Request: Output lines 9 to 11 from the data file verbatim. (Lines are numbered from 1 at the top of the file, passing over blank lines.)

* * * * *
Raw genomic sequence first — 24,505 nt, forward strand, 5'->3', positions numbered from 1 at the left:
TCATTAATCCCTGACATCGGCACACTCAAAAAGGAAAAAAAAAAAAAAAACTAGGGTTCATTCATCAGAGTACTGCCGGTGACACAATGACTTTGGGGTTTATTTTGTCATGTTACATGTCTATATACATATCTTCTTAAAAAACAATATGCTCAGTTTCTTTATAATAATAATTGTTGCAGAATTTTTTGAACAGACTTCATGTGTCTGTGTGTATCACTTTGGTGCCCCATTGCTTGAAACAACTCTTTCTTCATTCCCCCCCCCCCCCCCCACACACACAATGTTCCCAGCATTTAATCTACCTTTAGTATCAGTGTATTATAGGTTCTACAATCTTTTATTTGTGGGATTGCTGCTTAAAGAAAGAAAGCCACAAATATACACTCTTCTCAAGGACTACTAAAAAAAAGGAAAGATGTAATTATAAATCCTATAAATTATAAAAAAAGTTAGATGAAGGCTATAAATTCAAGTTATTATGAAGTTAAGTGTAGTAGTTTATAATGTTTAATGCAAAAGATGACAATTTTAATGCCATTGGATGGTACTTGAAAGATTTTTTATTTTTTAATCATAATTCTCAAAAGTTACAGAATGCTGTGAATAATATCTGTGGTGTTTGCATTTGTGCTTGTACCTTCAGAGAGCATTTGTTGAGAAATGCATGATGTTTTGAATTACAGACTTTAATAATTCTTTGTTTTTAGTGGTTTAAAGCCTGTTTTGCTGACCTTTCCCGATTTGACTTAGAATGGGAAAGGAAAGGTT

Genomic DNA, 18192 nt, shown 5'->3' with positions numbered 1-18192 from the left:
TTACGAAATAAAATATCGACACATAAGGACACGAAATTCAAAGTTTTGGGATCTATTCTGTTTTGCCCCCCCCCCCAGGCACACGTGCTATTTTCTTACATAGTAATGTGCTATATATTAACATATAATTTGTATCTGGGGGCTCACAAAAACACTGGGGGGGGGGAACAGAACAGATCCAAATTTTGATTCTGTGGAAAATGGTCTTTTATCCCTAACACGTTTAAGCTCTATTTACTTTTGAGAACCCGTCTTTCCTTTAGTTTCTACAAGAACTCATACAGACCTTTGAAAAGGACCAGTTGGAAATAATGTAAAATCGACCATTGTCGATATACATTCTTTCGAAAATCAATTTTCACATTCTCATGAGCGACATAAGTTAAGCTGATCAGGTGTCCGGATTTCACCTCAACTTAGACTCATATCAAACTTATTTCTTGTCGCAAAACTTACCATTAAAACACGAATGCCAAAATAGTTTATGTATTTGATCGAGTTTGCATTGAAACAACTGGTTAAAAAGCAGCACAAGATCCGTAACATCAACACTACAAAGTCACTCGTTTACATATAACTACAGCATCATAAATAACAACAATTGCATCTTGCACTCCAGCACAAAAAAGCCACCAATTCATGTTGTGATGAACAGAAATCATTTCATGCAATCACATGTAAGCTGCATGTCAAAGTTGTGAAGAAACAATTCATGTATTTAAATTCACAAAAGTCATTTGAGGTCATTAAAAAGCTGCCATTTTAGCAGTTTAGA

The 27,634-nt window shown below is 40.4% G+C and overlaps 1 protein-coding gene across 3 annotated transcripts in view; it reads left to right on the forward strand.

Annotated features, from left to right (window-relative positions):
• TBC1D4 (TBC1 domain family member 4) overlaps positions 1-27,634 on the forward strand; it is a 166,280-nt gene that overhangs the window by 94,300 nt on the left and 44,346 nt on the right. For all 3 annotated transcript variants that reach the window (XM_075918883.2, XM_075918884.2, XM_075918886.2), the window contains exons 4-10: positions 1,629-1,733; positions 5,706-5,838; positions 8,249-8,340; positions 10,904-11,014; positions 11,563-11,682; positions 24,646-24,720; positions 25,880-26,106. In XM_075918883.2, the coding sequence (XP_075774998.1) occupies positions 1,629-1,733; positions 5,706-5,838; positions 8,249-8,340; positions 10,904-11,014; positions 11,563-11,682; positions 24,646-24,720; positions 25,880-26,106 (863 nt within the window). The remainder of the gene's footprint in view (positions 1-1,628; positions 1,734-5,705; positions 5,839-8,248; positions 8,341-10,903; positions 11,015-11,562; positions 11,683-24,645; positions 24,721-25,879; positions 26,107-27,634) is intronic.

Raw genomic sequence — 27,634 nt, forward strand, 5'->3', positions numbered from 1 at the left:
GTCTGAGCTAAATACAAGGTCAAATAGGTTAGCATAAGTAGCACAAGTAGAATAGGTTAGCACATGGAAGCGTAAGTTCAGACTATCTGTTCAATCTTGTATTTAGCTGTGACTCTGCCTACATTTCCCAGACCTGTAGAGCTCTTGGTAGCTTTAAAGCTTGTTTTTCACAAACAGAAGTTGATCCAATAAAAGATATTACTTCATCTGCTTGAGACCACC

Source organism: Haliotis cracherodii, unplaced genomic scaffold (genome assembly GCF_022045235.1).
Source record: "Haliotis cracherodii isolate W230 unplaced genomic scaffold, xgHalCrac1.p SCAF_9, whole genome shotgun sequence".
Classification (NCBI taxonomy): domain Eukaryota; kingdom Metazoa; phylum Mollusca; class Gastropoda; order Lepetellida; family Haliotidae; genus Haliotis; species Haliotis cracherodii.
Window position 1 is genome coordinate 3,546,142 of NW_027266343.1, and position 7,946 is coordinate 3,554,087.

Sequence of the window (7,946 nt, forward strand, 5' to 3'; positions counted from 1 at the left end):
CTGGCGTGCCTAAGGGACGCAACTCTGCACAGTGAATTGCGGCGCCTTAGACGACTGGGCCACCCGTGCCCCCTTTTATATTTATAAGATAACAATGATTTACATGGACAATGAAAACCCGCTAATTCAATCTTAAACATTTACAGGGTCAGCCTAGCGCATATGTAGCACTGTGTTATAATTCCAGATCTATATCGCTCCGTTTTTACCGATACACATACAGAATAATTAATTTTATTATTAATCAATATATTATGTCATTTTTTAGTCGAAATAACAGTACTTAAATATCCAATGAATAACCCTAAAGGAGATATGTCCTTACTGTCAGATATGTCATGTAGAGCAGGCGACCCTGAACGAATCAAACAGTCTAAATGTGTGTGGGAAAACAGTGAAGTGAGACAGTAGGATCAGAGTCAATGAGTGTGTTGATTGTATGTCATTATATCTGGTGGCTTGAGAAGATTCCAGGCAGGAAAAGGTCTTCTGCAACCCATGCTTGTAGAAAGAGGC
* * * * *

GTCTGAGCTAAATACAAGGTCAAATAGGTTAGCATAAGTAGCACAAGTAGAATAGGTTAGCACATGGAAGCGTAAGTTCAGACTATCTGTTCAATCTTGTATTTAGCTGTGACTCTGCCTACATTTCCCAGACCTGTAGAGCTCTTGGTAGCTTTAAAGCTTGTTTTTCACAAACAGAAGTTGATCCAATAAAAGATATTACTTCATCTGCTTGAGACCACC

Source organism: Haliotis cracherodii, unplaced genomic scaffold (genome assembly GCF_022045235.1).
Source record: "Haliotis cracherodii isolate W230 unplaced genomic scaffold, xgHalCrac1.p SCAF_9, whole genome shotgun sequence".